COVID-19 Pay Practice FAQs

General Pay Practices


Employees who are on fiscal year (12 month) appointments will continue to be paid based on the terms of their offer letter. The fiscal year ends June 30, but if the terms of employment (such as an offer letter) specified an earlier end date, the earlier end date will apply. 


The university has temporarily authorized payout of forfeited vacation for certain types of employees, related to the COVID-19 emergency.  Eligible employees (defined below) who have earned the maximum allowed vacation accruals and who have not been able to take vacation due to the emergency situation, who otherwise would forfeit new vacation accruals, may be paid for the vacation hours that otherwise would have been forfeited.  This temporary process is in place for accruals earned in March 2020 through July 2020.  March vacation hours will be paid on the employee’s May 1 paycheck; April vacation hours will be paid on June 1; May vacation hours will be paid on July 1; June hours will be paid on August 1; and July hours will be paid on September 1.

Senior HR Leaders, Deans and Vice Presidents will review the list of eligible employees in their college/organization.  Final approval of eligibility lists rests with the Critical Incident Management Team.

Eligible employees include the following:

· Employees providing patient care as well as those supporting clinical operations and maintenance      of the health care delivery infrastructure

· Employees providing critical services to campus in other related areas such as health and safety,        virtual education, research continuity, and critical operations

· Employees mandated by their supervisor to provide critical services

Critical/Noncritical Functions and Reassignments


Yes. The university may temporarily reassign employees to another position or role based on operational and business need. If this occurs, the university will provide a written notice detailing the terms of the temporary assignment such as location, supervisor, nature of role, etc.  


Please work with your supervisor and HR rep to let them know you are interested and available for temporary reassignment to support critical areas of need. You may also register for temporary reassignment directly through Employee Self-Service. Until a reassignment is found, you must be available during your regular work hours so that you can be contacted with instructions about reassignment. If temporarily reassigned to an area of critical need, you will be paid at your current rate of pay for any hours worked.  Effective May 18, if reassignment is not available you will utilize paid vacation leave (if available) or compensatory time (if available), or unpaid leave.


If it has been determined with your supervisor that you have capacity to temporarily support critical functions, then you may sign up for reassignment through Employee Self-Service. We encourage you to work with your supervisor or HR rep to let them know you are interested and available.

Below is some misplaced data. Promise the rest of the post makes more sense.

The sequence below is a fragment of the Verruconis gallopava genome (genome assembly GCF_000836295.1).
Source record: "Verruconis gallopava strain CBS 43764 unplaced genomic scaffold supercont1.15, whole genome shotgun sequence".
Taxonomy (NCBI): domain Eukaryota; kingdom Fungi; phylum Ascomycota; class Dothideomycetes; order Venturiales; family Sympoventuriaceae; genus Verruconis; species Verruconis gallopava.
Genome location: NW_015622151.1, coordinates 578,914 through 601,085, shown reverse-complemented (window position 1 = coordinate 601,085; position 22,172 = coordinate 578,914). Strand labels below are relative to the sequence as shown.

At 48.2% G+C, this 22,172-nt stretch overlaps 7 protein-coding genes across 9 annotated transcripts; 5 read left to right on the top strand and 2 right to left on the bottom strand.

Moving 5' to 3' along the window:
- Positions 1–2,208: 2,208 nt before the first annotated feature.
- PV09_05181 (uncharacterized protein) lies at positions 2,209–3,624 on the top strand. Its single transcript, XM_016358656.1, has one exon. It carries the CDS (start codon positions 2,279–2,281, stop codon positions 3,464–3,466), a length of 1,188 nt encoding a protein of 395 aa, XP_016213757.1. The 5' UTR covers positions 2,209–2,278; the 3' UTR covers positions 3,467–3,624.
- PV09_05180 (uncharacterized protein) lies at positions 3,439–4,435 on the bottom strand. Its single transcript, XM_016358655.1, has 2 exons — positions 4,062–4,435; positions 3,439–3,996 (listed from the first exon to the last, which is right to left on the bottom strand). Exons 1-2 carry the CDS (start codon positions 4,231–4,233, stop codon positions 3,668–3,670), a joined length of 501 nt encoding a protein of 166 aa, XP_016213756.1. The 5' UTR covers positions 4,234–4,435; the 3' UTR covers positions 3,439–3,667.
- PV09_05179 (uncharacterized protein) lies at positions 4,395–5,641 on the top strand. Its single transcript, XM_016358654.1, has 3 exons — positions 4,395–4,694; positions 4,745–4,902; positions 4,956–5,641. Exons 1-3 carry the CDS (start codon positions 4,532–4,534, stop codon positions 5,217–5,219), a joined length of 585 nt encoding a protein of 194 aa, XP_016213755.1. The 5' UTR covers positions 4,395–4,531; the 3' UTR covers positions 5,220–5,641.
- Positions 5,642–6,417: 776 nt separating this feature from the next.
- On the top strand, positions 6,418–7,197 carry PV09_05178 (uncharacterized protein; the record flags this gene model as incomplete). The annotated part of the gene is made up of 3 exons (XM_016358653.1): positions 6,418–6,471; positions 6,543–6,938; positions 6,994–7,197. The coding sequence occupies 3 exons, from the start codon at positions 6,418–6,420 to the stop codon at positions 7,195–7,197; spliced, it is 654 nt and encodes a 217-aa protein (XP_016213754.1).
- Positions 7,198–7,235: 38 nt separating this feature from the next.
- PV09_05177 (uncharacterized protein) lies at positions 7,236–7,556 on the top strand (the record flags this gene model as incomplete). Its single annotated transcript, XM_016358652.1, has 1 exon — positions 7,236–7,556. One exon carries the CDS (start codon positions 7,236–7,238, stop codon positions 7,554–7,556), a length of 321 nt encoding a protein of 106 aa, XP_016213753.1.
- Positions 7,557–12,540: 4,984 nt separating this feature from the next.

Individuals in this situation were kept in paid status through the end of the spring 2020 semester. Effective May 18, if meaningful work is not available as determined by your supervisor, you will utilize paid vacation leave (if available) or compensatory time (if available), or unpaid leave.


A temporary reassignment will be communicated to you through your supervisor or HR rep.


While awaiting reassignment, please ensure that you regularly check your university email to remain current on university communications and to be informed of reassignment.  Effective May 18, if meaningful work is not available as determined by your supervisor and reassignment is not available, you will utilize paid vacation leave (if available) or compensatory time (if available), or unpaid leave.


Yes, if they are available to work and their regular department does not have work for them to perform remotely.


Please consult with your Senior HR Leader.  Senior HR Leaders have been asked to identify employees who are available for the temporary reassignment pool.  In addition, a Senior HR Leader may request from University HR a list of employees who have self-registered for temporary reassignment via the form in Self-Service.


University leadership has identified the following areas of critical work that must be performed on campus:

Patient care

Public safety

Research (see guidance from Vice President for Research Scholtz)

Critical operational support

Colleges/divisions also will designate essential work that must continue to support ongoing operations but will be performed remotely. Employees should discuss their particular responsibilities with their supervisor to determine what work they will perform remotely.     


The university is committed to your health and safety and as such, is following recommendations of the Centers for Disease Control and the Iowa Department of Public Health.  

Generally, employees are expected to report for work and perform their duties as assigned. The circumstances under which an employee may refuse to work are very limited. If you are concerned that your working conditions may be unsafe or unhealthy, please notify your supervisor or human resources representative. 

Supervisors are encouraged to have a conversation with employees to discuss any concerns they have and follow guidance from public health authorities to maintain a safe working environment. In addition, telework options must be explored for employees whose work does not need to be performed on campus. Supervisors must contact Employee and Labor Relations and their Senior HR Leader prior to issuing any form of corrective/disciplinary action related to the circumstances discussed above.


Yes, employees may be required to work additional or overtime hours for critical work. If it becomes necessary to mandate overtime, the university will work to provide as much notice as practicable under the circumstances.